I was talking with Portland garden designer Lauren Hall-Behrens this morning, and we were comparing the Seattle and Portland garden shows. We both agreed that the Hardy Plant Society display of twigs, branches, leaves, flowers - anything that's happening in member's gardens at the moment, is a highlight of the Portland Yard, Garden and Patio Show.
Why don't we have something similar at our Seattle show? I'm sure it's much less work to pull together than most exhibits, and very little expense compared to all the razzle-dazzle. And it offers so much - fragrance, flower, and a connection to real, in-the-dirt gardens so sorely lacking in the make-believe of the Convention Center.
All the fresh-cut materials, hauled in from gardens and set up so we can see what's in bloom or leaf right at the moment, connects us to the real world of gardens all around us and to the people who tend them as staged gardens never can. The HPSO display grounds us in what's happening outside, where gardens are carrying on while we're inside looking at display booths and gardens which, beautiful and desirable as they may be, are 5 day constructions.
So here's an idea - Janet (as if you don't have enough to do), NHS, Seattle Garden Club...isn't there an organization who can step up and bring this sweet educational component to our Seattle show?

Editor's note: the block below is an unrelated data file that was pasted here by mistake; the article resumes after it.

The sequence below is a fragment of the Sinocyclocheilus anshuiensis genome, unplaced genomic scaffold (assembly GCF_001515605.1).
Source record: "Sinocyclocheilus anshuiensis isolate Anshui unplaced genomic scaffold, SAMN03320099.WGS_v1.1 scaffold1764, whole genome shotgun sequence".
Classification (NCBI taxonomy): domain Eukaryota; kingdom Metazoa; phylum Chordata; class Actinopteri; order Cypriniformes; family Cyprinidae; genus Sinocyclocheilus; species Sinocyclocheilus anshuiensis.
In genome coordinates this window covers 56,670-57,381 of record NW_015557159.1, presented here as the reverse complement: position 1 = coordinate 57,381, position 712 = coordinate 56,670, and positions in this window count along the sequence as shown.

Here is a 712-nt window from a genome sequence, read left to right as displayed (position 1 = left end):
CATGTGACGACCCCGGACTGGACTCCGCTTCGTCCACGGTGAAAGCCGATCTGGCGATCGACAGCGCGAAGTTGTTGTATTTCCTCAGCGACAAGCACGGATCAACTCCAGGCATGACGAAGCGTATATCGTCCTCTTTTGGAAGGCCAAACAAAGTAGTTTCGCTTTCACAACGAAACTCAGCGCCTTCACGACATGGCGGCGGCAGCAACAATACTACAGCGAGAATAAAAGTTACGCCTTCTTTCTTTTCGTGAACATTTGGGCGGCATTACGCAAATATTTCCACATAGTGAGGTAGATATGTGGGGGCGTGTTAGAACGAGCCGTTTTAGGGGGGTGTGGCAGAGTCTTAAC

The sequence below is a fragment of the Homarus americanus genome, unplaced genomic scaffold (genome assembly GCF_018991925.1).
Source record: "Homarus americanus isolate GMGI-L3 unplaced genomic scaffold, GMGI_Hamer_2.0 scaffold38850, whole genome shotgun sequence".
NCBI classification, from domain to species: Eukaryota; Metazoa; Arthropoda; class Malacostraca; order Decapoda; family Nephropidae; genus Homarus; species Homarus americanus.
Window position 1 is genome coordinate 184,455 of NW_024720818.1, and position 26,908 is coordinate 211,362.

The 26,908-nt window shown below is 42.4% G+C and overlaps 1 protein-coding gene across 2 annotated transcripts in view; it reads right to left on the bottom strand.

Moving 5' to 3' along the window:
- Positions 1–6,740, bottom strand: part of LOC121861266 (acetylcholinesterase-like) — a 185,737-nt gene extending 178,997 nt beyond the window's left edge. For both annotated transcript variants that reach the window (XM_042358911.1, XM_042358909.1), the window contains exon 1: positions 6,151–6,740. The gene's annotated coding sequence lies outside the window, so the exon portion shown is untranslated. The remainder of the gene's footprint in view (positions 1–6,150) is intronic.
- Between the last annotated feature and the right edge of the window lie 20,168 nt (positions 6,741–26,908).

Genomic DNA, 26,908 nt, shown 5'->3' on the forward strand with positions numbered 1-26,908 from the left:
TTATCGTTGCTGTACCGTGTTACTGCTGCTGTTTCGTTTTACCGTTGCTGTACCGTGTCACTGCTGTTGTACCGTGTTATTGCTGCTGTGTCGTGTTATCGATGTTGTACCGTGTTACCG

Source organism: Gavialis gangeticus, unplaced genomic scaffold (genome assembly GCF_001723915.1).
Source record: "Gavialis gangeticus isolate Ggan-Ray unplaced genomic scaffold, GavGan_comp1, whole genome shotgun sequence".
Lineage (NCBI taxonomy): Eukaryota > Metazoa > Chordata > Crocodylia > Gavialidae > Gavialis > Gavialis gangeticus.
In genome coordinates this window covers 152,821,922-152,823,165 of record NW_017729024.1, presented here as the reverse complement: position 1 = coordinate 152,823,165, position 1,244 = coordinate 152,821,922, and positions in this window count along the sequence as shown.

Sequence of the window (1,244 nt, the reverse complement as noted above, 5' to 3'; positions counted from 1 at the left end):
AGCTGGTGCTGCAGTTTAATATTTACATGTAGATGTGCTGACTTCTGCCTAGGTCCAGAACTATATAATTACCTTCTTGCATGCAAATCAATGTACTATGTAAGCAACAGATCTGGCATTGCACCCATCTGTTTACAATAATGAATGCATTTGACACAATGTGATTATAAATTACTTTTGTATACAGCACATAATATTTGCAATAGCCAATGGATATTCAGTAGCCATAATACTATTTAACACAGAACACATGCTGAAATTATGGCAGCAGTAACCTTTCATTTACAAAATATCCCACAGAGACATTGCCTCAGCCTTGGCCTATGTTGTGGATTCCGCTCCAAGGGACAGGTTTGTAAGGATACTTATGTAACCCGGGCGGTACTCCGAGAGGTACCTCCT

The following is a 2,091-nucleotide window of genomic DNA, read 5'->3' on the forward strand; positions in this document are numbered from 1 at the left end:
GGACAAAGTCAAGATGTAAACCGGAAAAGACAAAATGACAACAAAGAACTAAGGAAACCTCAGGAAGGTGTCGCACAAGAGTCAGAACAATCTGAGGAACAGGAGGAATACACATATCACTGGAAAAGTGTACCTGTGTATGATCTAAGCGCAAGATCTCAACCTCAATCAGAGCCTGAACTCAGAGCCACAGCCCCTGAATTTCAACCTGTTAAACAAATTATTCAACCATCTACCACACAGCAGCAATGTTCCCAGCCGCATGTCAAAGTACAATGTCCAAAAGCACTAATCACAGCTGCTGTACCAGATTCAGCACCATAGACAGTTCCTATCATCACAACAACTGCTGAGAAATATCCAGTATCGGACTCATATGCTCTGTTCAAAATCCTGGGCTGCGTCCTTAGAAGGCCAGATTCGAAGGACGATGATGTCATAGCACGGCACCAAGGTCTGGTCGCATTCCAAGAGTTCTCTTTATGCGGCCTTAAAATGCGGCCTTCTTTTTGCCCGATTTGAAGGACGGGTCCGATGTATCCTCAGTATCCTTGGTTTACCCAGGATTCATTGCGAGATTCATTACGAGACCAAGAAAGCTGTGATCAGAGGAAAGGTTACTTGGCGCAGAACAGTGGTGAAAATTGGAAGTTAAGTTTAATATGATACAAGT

Garden designer Lucy Hardiman organized the first HPSO Winter Interest Educational Display in Portland in 2003 to show off all the bark, berry, fruit and flower going on in members' gardens. Here's what Lucy says about how it all came together:
"The idea was one that percolated in my brain for several years before it came to fruition. Thank you for appreciating its value. I hated the fact that the Yard, Garden and Patio show didn't have plant education component, and it didn't make sense to me that the retail show didn't showcase plants. The Oregon Association of Nurseries has partnered with us from the beginning--donating the space, tables, table coverings and banner. We have a core group of volunteers who have been involved since the beginning along with many other folks to staff the event over the 3 day period."
The display started as just cut specimens, but potted plants have been added over the years. Labels and signage have evolved over time: I loved how every plant was carefully labelled, which is so important when you're sniff-testing a dozen different kinds of witch hazel. This year alone there were between 400-500 different plants represented in the display...as Lucy says "Such a boon to gardeners."
This seems like a natural for the Seattle Garden Club, the Northwest Horticultural Society or the Arboretum Foundation to take on. We'd all appreciate the fresh air, excited interest, and keen gardeners it'd bring to the show. Think of all the j hellebores, edgeworthias, corylopsis, winter hazel...well, it's hard not to get excited just thinking about the possibilities....like this bowl of hellebore blooms....what a dazzling range of colors, freshly harvested from area gardens...
A few of the witch hazels and evergreens on display - I took this photo early in the morning - once the show opened, the tables were beseiged with gardeners sniffing, comparing, taking notes and asking questions of the knowledgeable volunteers hovering nearby....it was like a living plant library (no wonder I like it so much!)